Hawthorne’s stories hinge on a heavy use of allegory; they’re fable-like stories, moral stories, leaving it up to you (the reader) to interpret them, and they’re darkly seasoned with an overriding sense of guilt, dread, and sin. They often have a nightmarish quality about them, as he (indirectly) probes the dark depths of humanity. It’s a more sophisticated approach to horror, an oblique way to expose the horrible things we do, or are capable of doing. Personally, I leave his stories feeling very uncomfortable. I recommend these tales especially: “My Kinsman, Major Molinuex,” “Young Goodman Brown,” “Rappaccini’s Daughter,” and “The Minister’s Black Veil.”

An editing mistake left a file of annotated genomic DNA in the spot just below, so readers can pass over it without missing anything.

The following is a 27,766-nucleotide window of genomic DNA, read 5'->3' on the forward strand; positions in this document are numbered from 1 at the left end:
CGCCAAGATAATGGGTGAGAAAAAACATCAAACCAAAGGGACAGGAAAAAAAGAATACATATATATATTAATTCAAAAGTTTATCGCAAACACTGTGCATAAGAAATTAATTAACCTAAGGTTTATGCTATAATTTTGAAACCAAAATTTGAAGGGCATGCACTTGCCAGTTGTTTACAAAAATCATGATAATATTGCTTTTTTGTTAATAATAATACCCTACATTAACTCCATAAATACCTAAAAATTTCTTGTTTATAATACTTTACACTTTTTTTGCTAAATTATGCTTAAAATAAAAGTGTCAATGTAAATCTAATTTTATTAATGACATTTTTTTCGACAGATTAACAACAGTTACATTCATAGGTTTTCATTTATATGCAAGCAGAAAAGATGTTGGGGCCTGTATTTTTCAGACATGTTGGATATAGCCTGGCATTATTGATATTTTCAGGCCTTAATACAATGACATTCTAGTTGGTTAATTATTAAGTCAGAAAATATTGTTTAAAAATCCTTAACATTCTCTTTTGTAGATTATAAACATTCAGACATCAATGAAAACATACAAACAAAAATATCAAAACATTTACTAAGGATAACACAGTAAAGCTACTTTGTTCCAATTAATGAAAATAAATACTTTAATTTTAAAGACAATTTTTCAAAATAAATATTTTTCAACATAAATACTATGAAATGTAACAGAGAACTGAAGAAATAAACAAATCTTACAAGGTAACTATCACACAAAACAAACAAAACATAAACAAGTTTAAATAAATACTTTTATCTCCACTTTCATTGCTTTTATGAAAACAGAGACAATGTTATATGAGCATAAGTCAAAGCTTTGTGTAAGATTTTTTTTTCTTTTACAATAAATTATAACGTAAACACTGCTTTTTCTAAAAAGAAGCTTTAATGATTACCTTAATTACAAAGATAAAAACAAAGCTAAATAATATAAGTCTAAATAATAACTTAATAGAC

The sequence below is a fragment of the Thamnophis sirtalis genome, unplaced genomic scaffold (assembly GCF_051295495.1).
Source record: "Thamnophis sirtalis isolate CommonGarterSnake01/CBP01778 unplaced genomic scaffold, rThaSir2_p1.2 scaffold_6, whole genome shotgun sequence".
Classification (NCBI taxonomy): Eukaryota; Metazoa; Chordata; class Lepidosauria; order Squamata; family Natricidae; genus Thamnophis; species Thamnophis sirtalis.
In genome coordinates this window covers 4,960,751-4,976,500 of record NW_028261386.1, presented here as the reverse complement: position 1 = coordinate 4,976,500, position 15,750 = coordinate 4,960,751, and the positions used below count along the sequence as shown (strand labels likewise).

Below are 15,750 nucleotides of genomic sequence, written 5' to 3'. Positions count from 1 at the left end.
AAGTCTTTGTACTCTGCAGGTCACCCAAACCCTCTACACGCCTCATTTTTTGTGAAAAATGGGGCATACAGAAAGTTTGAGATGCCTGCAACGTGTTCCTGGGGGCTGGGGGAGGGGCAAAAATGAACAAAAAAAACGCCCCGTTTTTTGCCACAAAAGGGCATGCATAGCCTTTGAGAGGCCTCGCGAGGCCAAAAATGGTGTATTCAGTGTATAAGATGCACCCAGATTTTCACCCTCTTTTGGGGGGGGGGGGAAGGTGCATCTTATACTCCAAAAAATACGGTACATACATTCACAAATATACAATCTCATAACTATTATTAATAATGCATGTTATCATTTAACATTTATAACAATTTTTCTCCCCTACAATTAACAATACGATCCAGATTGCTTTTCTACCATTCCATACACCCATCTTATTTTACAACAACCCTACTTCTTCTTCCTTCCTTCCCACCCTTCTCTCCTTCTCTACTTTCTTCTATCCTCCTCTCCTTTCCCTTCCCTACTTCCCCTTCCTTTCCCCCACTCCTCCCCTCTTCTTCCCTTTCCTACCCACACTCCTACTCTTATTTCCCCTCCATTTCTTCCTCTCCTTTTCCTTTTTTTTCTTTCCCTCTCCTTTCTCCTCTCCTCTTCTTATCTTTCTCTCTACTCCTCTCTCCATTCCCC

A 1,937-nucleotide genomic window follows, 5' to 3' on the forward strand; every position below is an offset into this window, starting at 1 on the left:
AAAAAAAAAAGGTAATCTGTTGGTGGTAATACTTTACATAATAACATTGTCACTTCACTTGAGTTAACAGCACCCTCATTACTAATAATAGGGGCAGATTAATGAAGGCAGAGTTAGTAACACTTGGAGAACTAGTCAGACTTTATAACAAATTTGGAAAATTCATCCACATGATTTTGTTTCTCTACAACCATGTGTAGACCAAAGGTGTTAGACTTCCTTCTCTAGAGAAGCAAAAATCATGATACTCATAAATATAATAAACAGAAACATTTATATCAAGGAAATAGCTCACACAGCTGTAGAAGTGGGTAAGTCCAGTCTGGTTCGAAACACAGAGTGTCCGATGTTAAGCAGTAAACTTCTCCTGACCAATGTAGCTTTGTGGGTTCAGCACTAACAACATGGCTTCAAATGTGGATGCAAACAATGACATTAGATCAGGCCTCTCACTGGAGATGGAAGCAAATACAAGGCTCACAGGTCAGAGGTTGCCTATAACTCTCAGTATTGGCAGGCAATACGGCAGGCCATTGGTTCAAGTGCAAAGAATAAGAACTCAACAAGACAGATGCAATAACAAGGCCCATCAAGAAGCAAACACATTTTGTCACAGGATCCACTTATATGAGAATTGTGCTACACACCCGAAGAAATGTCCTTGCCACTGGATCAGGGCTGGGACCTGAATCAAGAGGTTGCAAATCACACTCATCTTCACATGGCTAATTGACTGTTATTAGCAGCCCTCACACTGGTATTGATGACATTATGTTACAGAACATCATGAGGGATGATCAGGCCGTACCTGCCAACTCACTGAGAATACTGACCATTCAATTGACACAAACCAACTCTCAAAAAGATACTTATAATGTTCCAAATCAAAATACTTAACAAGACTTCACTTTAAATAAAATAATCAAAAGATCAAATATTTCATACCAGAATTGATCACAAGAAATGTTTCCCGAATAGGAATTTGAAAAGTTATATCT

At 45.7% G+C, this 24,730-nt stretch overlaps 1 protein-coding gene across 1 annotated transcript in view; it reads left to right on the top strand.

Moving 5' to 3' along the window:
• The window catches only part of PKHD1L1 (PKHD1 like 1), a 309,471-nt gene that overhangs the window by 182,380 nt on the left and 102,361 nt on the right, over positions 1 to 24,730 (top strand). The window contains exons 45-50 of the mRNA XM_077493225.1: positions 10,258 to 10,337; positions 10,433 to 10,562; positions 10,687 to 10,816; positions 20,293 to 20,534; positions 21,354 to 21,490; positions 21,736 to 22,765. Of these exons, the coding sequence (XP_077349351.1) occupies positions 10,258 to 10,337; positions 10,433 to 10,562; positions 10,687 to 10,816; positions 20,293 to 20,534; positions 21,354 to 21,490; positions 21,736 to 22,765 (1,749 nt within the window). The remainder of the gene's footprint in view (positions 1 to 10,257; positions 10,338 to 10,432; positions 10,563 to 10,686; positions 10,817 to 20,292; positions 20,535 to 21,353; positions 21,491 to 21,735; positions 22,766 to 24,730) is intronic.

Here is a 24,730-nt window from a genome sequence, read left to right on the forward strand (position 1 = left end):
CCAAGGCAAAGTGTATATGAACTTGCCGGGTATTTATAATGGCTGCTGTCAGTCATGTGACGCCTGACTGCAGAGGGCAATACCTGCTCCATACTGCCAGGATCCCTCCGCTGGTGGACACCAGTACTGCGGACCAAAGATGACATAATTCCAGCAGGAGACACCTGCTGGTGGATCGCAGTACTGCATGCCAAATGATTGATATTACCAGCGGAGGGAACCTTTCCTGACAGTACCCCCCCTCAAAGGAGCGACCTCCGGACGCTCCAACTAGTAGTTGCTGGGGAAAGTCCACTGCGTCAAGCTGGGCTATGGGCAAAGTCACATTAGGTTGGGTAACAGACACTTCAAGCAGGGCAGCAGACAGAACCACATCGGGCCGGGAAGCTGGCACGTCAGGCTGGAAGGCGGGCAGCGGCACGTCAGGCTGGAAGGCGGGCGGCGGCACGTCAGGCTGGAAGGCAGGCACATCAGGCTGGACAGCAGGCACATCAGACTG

There are no ages for this title yet.
There are no summaries for this title yet.
There are no notices for this title yet.
There are no quotes for this title yet.